Ontario is the latest province to charge companies for processing the paper, plastic and metal thrown into the blue bins every week.
The idea behind the change is to make industry responsible for recycling – both in terms of the financial bottom-line and targets for the amount of waste actually kept out of landfills.
The plan will be rolled out from July 1 and gradually implemented over the next two years.
Environmental groups have welcomed the approach, known as Extended Producer Responsibility (EPR), because it places the responsibility on industry.
“The companies that sell us the packaged goods will be responsible for managing the waste,” said Karen Wirsig, plastics program manager at the advocacy group Environmental Defense.
But gaps remain — and environmental groups and experts say they reflect wider problems with the recycling approach adopted across much of Canada.
The program’s focus is primarily on households, which generate less than half of all waste in Ontario, Wirsig said.
It also doesn’t include a deposit and return system for non-alcoholic beverages (although the Ontario Ministry of the Environment is now looking into the idea), nor does it address what experts say is an increase in hard-to-recycle packaging.
EPR not a ‘cure solution’
All Canadian provinces now have some form of packaging EPR system. The Ontario plan will expand to many types of plastic and standardize what people can put in their blue boxes in each municipality.
In addition to plastic, paper and cans, residents can eventually also store disposable products and packaging, such as plastic cups, stir sticks, straws and cutlery.
Calvin Lakhan, a postdoctoral researcher and co-investigator of the Waste Wiki project at the University of York, said EPR is often characterized as a “cure” for recycling programs because it theoretically saves taxpayers money and allows for the expansion of recycling programs at the expense of industry.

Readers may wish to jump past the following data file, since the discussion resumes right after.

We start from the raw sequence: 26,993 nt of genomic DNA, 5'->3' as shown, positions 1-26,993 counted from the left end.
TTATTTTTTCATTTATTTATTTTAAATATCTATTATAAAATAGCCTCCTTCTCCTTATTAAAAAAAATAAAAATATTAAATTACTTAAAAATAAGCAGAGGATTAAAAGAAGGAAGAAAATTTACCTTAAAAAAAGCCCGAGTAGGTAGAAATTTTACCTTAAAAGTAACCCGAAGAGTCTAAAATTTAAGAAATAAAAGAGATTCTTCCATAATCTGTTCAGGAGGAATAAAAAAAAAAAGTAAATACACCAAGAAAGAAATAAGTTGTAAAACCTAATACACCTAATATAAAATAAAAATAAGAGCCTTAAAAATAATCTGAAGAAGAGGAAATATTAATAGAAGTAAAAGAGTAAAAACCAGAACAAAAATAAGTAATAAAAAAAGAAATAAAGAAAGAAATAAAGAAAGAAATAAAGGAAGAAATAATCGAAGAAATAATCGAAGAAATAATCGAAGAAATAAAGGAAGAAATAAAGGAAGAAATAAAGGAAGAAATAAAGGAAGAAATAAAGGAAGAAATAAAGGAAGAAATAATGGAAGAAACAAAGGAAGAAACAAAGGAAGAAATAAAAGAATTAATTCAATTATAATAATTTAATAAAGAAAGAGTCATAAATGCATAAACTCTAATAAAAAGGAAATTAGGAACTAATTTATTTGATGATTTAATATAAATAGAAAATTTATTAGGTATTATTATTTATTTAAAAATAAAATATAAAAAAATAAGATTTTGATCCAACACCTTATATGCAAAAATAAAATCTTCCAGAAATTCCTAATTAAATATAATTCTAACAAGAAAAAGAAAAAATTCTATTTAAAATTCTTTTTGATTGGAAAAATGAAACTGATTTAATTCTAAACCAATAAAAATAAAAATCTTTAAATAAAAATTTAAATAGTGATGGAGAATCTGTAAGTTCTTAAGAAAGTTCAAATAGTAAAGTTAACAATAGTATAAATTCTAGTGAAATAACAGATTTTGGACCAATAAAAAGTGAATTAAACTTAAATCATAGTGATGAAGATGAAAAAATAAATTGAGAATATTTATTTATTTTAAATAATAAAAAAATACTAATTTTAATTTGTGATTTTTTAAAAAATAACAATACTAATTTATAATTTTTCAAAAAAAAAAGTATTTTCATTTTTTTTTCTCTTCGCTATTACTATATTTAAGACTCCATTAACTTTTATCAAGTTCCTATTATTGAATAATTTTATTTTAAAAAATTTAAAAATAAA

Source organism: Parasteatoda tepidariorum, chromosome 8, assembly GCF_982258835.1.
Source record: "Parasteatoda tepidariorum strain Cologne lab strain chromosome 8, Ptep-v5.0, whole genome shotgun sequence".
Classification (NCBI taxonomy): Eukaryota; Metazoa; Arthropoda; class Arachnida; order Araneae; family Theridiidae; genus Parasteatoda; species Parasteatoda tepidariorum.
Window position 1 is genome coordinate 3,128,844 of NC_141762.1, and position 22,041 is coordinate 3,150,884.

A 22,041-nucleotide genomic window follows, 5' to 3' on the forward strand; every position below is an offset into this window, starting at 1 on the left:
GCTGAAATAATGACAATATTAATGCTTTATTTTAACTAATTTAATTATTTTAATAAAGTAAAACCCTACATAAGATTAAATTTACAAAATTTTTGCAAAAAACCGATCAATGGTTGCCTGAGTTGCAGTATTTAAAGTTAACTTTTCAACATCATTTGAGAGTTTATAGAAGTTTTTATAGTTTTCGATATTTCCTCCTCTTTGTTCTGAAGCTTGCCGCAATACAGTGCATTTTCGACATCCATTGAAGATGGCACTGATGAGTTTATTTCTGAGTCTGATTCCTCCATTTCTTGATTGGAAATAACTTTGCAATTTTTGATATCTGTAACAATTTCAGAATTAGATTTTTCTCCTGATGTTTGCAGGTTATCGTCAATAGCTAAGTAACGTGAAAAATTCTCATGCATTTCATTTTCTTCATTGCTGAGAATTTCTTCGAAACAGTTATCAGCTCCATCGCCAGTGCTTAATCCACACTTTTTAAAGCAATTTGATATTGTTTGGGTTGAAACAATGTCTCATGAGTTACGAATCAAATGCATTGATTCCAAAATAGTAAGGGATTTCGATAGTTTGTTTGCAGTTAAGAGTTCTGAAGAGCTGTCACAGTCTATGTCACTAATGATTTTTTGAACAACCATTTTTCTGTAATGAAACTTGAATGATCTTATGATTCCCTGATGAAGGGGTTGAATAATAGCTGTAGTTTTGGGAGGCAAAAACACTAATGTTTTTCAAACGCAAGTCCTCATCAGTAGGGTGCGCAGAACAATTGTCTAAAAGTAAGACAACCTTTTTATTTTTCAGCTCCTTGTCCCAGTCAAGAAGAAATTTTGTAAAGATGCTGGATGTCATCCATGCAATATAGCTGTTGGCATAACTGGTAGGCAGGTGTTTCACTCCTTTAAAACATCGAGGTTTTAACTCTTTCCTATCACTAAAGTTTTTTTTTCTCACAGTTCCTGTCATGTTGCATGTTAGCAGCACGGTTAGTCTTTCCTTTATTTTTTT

But he said that was not the case in practice.
“What many people don’t realize is that just because you throw it in the bin doesn’t mean it’s being recycled,” he said.
“Things like newsprint and water bottles, steel cans, aluminum, those are easily recyclable materials that have very healthy markets. On the other hand, you have these lightweight composite multi-resin plastics that are not recyclable in the mechanical recycling system or the cost is thousands of dollars per ton.”
Lakhan gave the example of a cookie bag, which consists of multiple materials that are difficult to separate and recycle.
Deposits would be a boost
A deposit and return system for non-alcoholic drinks would be a good first step, Lakhan said — one that already exists in much of the country.
“It increases the likelihood of them being recycled and also increases their value on the open market,” he said.
Wirsig agrees that it could be an effective resource, and that a similar system in Alberta and Saskatchewan resulted in an increase in the proportion of bottles being recycled.
British Columbia recently expanded its deposit program with milk cartons. Glass is also recycled separately, which prevents pollution. Quebec, on the other hand, has repeatedly delayed expanding its beverage container deposit program.
The Ontario government has mandated the industry to recover 80 percent of all beverage packaging by 2030. Wirsig says the county and industry must act quickly to meet that goal — and prevent “billions of plastic bottles from ending up in landfills and incinerators and in nature.” environment in Ontario.”
A recent report found that only 46 percent of non-alcoholic beverage containers were diverted from Ontario landfills.
The Canadian Beverage Container Recycling Association, the trade association representing major beverage manufacturers, did not immediately respond to a question from CBC about the possibility of a deposit system.
In a statement, the CBCRA said it is placing 250,000 new trash cans in common areas such as arenas, malls and stadiums in an effort to meet the goal.
“With more than 30 percent of beverage packaging consumed out of the home, it is a proven way to increase recycling levels and lead the industry towards its regulatory goals,” said Ken Friesen, the group’s executive director.
Ultimately, Lakhan said the focus will have to shift from recycling to other two “Rs.”
“Canadians have a recycling problem. We’re so good at it. We have a love affair with it. But reduce, reuse, recycle isn’t just the slogan. It’s the order in which we should do things.”